Shuttle Sprint as fast as you can for 30 seconds after which jog for one minute at a comfortable pace. The sprint has to be an all out effort where you actually struggle to breathe and the jog too has to be at a relatively steady pace. Repeat this cycle for 6 minutes. For this you can identify two trees in a park and sprint to and fro from one to the other for the desired time. This can be done outdoors or on a treadmill. You could also use an elliptical trainer and challenge yourself using resistance.

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a lower intensity and build up speed and difficulty with time and practice. Never neglect a warm up and cool down. Hydrate well. Ideally do get a check-up done before starting. I have given a sample workout but you can make your own workouts by using any 4 or 5 activities which involve the full body. Variety will only add interest and challenge. Warm up - a 500 m walk at a brisk pace should take about 4 or 5 minutes. Immediately follow it up with dynamic stretches for the shoulders (shoulder rotations), upper and lower back (Curl the spine and relax it).


Active holidays need a lot of preparation. Specially if the holiday involves a lot of physical activities which are new, varied and need a good aerobic endurance, physical strength and anaerobic capacity. If one is planning an active holiday which includes varied activities like water sports/swimming, trekking, rappelling, rowing, etc., then a few weeks of HIIT is a great way to prepare for such a holiday.

FITNESS Rock/Medicine Ball Throws: Pick up any heavy looking rock. Any weight which is challenging to you. It should feel heavy but not impossibly so. Bend your knees, pick the rock with both hands and arms stretched. Bend your elbows and hold the ball in front of your chest. First squat a little then with an all out effort straighten the legs in a powerful move and throw the rock as far as you can. Run there and repeat again. Keep going for at least 5 minutes. This will improve dynamic strength of the whole body. Be careful not to over extend your spine as you do this. Keep your core engaged all the time as it will also protect your back. In a gym you can use a medicine ball to throw around. Safety is important so watch out for people and animals as you do this. You can even throw the ball sideways to challenge the core much more. Start with a low weight and go higher as you improve your strength.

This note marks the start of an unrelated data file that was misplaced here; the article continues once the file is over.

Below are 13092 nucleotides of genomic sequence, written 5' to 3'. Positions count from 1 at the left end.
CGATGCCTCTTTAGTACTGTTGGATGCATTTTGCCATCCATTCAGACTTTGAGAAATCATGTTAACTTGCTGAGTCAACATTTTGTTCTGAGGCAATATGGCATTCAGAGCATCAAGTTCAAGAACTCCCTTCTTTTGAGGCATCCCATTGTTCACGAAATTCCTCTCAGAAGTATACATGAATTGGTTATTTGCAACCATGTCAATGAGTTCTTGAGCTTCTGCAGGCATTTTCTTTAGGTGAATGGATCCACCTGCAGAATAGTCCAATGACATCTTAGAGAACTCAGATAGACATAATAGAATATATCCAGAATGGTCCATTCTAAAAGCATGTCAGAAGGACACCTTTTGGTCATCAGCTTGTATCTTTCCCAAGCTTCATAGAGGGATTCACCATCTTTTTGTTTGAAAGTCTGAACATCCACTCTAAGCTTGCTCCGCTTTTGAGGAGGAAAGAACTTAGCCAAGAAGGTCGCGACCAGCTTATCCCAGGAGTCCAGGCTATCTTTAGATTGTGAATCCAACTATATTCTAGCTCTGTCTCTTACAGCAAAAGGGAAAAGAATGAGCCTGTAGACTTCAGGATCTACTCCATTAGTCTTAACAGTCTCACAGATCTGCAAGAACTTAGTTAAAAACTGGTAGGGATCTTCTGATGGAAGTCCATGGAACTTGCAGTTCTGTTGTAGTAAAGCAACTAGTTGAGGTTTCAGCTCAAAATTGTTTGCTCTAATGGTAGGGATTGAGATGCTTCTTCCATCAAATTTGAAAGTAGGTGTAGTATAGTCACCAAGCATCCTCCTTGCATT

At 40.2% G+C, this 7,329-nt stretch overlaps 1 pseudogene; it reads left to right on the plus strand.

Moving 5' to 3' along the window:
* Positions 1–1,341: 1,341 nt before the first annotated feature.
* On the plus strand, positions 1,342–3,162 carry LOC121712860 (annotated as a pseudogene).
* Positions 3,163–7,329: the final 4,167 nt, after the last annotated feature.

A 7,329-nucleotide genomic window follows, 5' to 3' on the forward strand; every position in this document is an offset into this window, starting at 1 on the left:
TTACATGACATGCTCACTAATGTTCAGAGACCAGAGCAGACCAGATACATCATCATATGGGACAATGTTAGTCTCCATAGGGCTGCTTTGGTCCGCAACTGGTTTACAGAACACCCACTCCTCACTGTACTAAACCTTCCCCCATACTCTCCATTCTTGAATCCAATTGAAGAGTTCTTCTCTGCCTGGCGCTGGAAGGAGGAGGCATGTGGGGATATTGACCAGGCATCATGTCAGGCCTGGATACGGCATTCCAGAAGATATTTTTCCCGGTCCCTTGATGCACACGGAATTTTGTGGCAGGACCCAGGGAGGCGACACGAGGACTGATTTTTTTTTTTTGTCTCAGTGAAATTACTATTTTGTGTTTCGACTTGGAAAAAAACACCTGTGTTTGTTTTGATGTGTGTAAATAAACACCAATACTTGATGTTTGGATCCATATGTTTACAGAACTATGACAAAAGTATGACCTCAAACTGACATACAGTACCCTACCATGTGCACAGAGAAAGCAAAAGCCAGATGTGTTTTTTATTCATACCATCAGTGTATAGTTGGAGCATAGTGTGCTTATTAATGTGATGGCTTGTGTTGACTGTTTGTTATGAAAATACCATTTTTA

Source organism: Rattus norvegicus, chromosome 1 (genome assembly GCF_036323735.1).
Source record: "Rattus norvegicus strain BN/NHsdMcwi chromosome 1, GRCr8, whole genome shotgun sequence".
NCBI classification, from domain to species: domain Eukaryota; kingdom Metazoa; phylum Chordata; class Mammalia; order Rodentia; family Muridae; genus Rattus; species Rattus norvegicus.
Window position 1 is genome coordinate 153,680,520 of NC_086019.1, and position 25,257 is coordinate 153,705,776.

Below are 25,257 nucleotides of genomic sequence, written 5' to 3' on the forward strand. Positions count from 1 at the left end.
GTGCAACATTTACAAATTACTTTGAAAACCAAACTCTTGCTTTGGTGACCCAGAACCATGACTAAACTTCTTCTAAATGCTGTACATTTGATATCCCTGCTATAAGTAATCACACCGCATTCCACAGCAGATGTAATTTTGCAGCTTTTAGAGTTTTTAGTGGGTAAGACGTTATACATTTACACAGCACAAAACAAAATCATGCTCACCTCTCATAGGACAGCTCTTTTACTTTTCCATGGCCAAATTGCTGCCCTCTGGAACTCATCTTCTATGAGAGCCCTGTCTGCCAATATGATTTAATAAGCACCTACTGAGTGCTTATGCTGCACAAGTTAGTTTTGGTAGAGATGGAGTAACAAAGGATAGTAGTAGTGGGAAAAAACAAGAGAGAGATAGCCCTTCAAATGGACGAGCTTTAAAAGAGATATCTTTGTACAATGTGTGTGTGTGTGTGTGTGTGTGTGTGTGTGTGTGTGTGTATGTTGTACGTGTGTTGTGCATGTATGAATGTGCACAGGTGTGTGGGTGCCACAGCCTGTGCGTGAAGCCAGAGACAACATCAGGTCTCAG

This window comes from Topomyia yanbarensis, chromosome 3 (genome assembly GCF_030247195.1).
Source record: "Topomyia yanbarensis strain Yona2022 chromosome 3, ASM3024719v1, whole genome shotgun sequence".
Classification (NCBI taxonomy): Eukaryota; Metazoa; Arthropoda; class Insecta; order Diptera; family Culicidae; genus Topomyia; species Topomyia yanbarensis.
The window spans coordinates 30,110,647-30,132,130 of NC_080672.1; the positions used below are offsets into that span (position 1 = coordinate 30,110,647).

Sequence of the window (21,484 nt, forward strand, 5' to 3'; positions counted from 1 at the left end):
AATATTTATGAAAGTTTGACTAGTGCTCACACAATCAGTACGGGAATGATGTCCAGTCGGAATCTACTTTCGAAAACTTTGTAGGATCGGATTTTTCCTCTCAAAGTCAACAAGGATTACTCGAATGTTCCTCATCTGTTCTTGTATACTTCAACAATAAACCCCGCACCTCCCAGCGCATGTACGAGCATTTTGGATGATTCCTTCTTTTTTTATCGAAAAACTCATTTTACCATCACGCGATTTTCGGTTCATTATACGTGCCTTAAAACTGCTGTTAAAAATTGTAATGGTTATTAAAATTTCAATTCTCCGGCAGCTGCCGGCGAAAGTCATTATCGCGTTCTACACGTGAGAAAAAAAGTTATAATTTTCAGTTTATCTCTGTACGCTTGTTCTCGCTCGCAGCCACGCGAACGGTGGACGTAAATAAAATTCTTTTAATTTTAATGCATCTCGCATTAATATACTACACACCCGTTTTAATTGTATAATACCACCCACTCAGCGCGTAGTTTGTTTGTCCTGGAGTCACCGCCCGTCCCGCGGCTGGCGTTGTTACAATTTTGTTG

Plyometric Jumps: Squat down with the legs shoulder width apart. Make sure your body is aligned and core engaged. In this exercise you have to jump while maintaining the squat position. These jumps need not be very high but have to be quick. For one minute you have to spot jump and relax for 30 seconds and repeat for at least 5 minutes. If you want an added challenge then squat jump forward as far as you can and cover some distance. This can be done in the gym as well.

Push-ups and Sit-ups: In a gym use a mat but outdoors a grassy surface is good enough. Push-ups can be done on the knees or on the toes. Lie face down on the floor/mat. Place hands in line with the chest, lift up the whole body using the strength of the arms and the chest and lower the chest again. Each time almost touch the chest to the floor. Make sure the lower back stays neutral and stress free. Alternate 30 seconds of push-ups with 1 minute of sit-ups. For the sit-ups lie down on your back and place both hands behind the ears. Lift the chest from the floor as you exhale and inhale as you relax. Continue these intervals for at least 4 minutes without a break.

Nisha Varma is a Reebok Certified Master Trainer working with Reebok and is an ACSM Certified Health and Fitness Specialist, ACE Certified Personal Trainer, a Yoga and Strength Expert Write to her at

september-october 2012 | EXPLORE THE UNEXPLORED |



An Everest 78 | EXPLORE THE UNEXPLORED | September-October 2012


PHOTOGRAPHS: team members of toolika rani

What are the limits of a human being? How expandable the physical prowess and how inclusive the labyrinths of his mind? This most intriguing question has formed the fertile soil which has conceived and nurtured the seed of all explorations in this world, be it anthropology, science, philosophy or fine arts. The thread that runs alike in all is the eternal yearning to sculpture a self-image. Adventure sports are the crudest way to discover one’s mettle by plunging into the unknown, venturing into the unexperienced and setting off against the unbridled force of nature, to test how far can one go. With its towering peaks throwing a constant challenge and deriding the notions of bravery, their steep rocky faces and icy pinnacles frozen in a cold sneer and the innumerous perils that lie waiting to wipe out anybody who dares to intrude into their peaceful, solitary and almost meditative existence, the Himalayas, since time immemorial, have fascinated men and women in pursuit of self-discovery. Understandably every year, hundreds of trekkers and mountaineers toil up the treacherous ridges of Mt. Everest, the highest mountain in the world, confronting and overcoming their fears and awakening their latent strength that every human possesses but realises and utilises seldom. On 8th April 2012, as I landed at the primordial airport of Kathmandu

The thrill of adventure lies in the fact that it’s nature that controls our moves, not us. We can only react to the rapidly changing scenario, says Toolika Rani september-october 2012 | EXPLORE THE UNEXPLORED |